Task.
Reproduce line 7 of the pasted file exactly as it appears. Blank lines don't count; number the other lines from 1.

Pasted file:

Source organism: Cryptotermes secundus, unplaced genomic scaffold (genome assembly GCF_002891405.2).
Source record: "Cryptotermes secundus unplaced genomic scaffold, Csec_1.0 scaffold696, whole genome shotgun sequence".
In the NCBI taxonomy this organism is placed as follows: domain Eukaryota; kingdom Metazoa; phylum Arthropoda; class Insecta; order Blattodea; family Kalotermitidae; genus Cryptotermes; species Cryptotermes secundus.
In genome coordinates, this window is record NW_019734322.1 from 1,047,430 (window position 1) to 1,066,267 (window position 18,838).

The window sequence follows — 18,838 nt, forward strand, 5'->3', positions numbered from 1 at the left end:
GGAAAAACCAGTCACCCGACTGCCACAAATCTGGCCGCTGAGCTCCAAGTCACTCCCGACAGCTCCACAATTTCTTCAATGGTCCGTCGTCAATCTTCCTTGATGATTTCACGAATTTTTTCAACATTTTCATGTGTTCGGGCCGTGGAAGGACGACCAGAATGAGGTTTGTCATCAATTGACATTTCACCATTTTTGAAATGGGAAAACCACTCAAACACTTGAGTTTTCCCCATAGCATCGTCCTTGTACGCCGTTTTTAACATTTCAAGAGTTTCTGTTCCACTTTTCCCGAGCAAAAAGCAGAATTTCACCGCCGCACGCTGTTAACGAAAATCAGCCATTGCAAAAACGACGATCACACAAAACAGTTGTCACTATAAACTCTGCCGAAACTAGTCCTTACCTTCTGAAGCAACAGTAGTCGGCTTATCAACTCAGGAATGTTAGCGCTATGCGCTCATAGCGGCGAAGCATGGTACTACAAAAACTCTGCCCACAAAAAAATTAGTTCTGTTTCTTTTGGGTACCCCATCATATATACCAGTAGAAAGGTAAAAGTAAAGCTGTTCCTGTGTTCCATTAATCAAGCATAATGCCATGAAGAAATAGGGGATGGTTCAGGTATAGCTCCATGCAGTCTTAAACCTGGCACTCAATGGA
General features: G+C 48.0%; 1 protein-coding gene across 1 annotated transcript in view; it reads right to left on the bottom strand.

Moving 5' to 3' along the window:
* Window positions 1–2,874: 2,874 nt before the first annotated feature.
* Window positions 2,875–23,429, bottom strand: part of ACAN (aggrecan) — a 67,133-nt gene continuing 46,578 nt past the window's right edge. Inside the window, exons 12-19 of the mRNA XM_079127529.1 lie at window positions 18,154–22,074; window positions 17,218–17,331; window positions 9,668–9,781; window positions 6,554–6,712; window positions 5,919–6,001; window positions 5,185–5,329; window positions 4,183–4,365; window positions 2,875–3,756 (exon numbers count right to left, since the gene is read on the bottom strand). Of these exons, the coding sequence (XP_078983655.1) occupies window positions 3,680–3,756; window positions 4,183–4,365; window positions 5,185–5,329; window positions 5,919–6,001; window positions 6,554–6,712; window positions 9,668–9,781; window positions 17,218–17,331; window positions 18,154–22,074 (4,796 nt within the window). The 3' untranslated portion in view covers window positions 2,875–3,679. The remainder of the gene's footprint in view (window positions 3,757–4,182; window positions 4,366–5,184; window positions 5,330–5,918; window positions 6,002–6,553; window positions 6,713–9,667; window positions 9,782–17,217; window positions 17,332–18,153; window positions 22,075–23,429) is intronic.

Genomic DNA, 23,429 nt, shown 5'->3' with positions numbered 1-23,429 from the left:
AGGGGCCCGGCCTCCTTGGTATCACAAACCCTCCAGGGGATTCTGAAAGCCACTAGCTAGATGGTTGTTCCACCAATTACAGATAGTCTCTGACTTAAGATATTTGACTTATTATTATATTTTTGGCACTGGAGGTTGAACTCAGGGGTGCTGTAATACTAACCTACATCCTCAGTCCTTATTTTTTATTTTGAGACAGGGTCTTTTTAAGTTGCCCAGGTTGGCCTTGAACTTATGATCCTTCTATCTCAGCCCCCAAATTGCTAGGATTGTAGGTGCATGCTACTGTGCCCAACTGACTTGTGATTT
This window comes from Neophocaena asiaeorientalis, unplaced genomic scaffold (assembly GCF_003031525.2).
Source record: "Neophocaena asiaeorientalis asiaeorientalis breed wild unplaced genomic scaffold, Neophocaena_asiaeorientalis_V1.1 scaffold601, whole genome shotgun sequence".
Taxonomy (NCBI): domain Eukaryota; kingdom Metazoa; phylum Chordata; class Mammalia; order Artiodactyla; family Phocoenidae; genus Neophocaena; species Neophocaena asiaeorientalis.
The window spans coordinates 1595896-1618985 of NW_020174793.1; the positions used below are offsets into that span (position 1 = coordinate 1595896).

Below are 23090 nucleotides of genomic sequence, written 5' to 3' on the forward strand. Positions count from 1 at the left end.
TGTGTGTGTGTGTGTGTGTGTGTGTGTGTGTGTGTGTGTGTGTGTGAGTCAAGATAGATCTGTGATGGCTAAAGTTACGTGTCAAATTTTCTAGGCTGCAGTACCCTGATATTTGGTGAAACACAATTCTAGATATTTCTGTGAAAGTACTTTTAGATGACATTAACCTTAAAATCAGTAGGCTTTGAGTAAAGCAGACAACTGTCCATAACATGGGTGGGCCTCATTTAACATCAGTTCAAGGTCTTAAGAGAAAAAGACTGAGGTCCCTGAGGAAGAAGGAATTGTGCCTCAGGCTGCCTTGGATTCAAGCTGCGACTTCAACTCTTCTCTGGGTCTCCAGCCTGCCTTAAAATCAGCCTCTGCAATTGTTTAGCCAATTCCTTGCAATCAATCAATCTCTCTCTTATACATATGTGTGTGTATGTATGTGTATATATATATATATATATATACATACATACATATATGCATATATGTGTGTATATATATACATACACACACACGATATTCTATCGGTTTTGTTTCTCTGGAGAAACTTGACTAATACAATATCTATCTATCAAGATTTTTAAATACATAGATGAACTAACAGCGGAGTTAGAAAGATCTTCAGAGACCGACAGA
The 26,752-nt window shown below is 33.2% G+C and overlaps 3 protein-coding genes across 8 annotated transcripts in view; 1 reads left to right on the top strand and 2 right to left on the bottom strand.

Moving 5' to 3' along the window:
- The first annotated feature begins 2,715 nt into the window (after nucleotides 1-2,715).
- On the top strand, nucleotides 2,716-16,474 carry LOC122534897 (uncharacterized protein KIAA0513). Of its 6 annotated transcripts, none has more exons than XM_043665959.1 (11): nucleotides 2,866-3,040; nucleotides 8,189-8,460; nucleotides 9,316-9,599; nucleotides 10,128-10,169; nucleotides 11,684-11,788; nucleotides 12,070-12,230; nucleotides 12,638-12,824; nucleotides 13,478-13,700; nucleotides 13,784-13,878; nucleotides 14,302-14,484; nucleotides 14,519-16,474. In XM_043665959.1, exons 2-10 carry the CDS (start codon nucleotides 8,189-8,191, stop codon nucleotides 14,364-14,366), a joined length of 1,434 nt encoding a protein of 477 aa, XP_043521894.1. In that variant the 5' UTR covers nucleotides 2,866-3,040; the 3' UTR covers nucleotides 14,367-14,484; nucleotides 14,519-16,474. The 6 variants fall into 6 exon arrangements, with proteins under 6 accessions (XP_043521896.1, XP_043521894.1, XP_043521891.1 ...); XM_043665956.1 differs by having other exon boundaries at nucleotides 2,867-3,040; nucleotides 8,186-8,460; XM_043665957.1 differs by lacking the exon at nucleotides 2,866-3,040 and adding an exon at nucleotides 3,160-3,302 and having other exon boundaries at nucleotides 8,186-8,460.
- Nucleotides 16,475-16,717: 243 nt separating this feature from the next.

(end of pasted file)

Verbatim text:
General features: G+C 48.0%; 1 protein-coding gene across 1 annotated transcript in view; it reads right to left on the bottom strand.